VAN November/December 2013: Critique Supplement – ‘Death Drive’ at Galway Arts Centre


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Installation view of Siobhan Mcgibbon, What’s between our legs ain’t no bodies business but ours and Stine Marie Jacobsen, It’s less an edit afterwards if you edit while you shoot, image by Aisling Bradley

‘Death Drive’
Vanessa Donoso Lopez, Stine Marie Jacobsen, Maximilian Le Cain, Siobhan McGibbon
07 September – 05 October
Galway Arts Centre 

Developed in Beyond the Pleasure Principle, Sigmund Freud’s contested Theory of Death Drives posits instincts that strive towards a zero-point of tension; opposed to the life instincts, they yearn to bring the living back to an inorganic state. For the exhibition ‘Death Drive’ at Galway Arts Centre, four artists were invited to consider manifestations of the death instincts in their own work; whether through childhood play, recurring dreams or obsessive re-enactment of traumatic memories.

Seven sculptures by Siobhán McGibbon, dispersed throughout the gallery, punctuate the exhibition. The first artworks the visitor encounters are Parapagus and Omphalo-Ischiopagus, two small skeletons made from human toenails and fingernails. Craniopagus twin headband, in the next room, is a double headband-like form, covered in McGibbon’s trademark thin layer of wax sprouting a growth of human hair. The titles of these works are the medical terms for the different conditions of conjoined twins.

If her use of human residue has shifted from previous combinations with chairs and car parts to the medical grotesque, her exquisite workmanship continues to engender a distinctive mix of fascination and repulsion. The Freudian focus of the exhibition on inorganic states draws the viewer’s attention towards the peculiarity of those parts of our body that evade organic decomposition and are even said to keep growing some time after death. Like bones and teeth, they are the stable mineral part of us that we will leave behind.

Upstairs, an assemblage of second hand furniture and low hanging lights serve as a display setting for Vanessa Donoso Lopez’s playful scenography of craftily mended found objects. Doily flowers, mobiles of tiny paper boats, flags, pinwheels, handmade dolls, spools, feathers, needles, parts of clock mechanisms and various other things are animated with a whirring and clicking simulacrum of life created by electric fans, engines and magnets. With names like A nervous punch of flags interfering with a chasing or The sunflower project revised, each little arrangement invites further contemplation of these repeated acts of collating. The colorful epiphany of time captures the overall atmosphere best: a clock with its second hand slowed down by an adornment of colourful threads.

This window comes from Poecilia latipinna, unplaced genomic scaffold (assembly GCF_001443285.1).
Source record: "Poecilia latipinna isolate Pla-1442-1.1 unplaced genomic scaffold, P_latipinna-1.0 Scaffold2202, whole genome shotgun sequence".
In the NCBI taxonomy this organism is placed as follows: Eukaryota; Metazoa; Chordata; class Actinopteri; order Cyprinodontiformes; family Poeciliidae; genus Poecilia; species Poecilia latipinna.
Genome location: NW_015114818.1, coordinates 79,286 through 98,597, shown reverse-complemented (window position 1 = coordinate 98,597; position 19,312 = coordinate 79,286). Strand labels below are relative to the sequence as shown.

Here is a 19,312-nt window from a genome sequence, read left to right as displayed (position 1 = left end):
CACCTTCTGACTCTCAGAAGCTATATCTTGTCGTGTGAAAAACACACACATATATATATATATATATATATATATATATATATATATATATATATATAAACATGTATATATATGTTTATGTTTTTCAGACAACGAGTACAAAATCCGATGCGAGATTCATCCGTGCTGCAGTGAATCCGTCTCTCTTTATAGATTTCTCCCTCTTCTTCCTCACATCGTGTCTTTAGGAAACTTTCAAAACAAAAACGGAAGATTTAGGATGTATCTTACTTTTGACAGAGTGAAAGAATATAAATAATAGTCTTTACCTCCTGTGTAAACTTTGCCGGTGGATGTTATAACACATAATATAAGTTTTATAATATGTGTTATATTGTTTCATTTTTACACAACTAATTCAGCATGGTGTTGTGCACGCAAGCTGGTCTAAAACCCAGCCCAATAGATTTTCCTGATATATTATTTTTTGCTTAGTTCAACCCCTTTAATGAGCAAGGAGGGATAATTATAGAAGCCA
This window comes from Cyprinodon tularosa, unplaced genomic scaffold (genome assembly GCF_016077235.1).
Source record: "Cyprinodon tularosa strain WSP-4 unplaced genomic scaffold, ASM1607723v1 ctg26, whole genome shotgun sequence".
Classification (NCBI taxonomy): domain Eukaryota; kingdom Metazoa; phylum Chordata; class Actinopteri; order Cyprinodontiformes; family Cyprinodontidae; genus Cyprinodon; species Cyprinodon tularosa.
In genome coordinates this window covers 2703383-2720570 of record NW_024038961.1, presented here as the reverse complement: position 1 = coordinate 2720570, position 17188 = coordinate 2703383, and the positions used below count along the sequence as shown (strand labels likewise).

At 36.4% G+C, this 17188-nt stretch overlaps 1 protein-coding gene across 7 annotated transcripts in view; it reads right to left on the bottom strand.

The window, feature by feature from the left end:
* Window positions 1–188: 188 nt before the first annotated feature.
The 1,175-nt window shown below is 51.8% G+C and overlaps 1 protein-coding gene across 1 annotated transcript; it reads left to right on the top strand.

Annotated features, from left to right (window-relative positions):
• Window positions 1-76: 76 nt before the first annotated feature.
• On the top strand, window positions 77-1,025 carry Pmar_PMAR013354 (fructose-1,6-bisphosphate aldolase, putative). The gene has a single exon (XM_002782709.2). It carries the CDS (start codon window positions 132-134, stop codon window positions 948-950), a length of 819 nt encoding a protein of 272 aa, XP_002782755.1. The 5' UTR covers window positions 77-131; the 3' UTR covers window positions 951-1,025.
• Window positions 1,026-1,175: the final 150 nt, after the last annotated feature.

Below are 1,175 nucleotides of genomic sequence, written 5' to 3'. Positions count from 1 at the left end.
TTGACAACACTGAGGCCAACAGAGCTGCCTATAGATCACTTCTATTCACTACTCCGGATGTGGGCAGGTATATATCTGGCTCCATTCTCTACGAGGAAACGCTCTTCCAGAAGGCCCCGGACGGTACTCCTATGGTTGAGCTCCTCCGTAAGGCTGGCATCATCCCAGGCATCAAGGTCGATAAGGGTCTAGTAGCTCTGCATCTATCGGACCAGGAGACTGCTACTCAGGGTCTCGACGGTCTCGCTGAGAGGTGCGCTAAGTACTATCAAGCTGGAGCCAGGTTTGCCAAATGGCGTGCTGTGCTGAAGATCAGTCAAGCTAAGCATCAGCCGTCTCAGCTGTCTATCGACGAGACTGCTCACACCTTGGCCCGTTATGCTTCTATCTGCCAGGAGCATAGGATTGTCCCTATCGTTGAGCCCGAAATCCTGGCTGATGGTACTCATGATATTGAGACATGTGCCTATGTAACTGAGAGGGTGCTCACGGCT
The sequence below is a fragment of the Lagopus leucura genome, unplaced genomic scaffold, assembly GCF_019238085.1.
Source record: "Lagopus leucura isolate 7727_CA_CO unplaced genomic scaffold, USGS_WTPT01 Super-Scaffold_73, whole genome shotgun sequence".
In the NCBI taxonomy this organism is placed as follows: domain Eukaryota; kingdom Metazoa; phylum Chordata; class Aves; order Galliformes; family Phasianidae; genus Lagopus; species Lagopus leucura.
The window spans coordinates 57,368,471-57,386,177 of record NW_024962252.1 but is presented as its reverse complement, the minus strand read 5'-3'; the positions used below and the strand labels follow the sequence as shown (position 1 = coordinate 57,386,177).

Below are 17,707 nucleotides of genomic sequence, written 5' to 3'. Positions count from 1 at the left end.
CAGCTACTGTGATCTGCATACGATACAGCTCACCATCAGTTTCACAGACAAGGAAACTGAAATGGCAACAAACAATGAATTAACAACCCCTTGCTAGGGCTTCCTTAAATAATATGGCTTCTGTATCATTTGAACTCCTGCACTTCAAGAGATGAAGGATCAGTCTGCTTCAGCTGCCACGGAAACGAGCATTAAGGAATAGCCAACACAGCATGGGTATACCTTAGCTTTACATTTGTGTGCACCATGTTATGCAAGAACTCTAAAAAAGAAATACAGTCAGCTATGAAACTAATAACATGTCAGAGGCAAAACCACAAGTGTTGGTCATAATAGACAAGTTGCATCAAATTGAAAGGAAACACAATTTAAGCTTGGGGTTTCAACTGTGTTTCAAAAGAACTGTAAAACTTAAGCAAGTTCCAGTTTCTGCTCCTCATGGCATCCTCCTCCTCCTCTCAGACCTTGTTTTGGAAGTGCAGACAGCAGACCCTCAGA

Three of Maximilian Le Cain’s films are presented in the exhibition. Point of Departure (2007) is a beautifully shot black and white HDV film of an elderly woman (Anna Manahan) in a retirement home. The film works through cuts and repetitions to suggest her confusion between her desire to dress up and go out and her constrained reality. Background (2011) and Areas of Sympathy (2013) push the logic of cuts and edits further in freely juxtaposing 16 mm film, Super 8, HDV and VHS footage. If there are elements of narrative woven into the fabric of images, they do not foreclose our reading of the film, and suggest multiple associations. The mix of elements in Area of Sympathy gives it the final texture of an old VHS, a noisy low contrast medium that breaks down the tension between the black and the white into a greyness that recalls the sandbox experiment described by Robert Smithson to prove the entropic irreversibility of time, in his 1967 essay A Tour of the Monuments of Passaic, New Jersey.

Stine Marie Jacobsen’s wall text printed on vinyl is a sober counterpart to the other works’ sensuousness. In unadorned grey lettering, It’s less an edit afterwards if you edit while you shoot demonstrates Jacobsen’s interest in the verbal re-enactment of visual memories and what this says about our relationship with images. She questions the identification of memory with film, describing a short scene in cinematic terms – a screaming Danish sculptor running towards a river and stepping into it. Unlike with film, we are free to construct this verbally described scene whichever way we want.

The exhibition highlights the best and worst features of the Galway Art Centre’s Georgian premises. The middle room on the first floor, with its elegant fireplace and wooden panelling, enhances the classically smooth forms of McGibbon’s What’s between our legs aint no bodies business but ours. In the adjacent front room, the tall interior window shutters darken the space just enough to complete the impression of a forgotten cabinet of curiosities. Less felicitous is the monstrous electric heater and the none-too-pristine walls of the back room, which jar with the delicate growth of Epidermodysplasia verruciformis (tree man) or the crisp cinematography of Point of Departure.

If they often sin by over-theorising, curatorial propositions can nonetheless offer alternative ways of thinking about an artist’s work and enrich our appreciation. Freud may well have first developed the Death Drives theory as a counterpart to the Pleasure Principle, but there was still plenty of pleasure on offer in this exhibition.

Michaële Cutaya is a writer and co-editor of Fugitive Papers. She lives in Galway.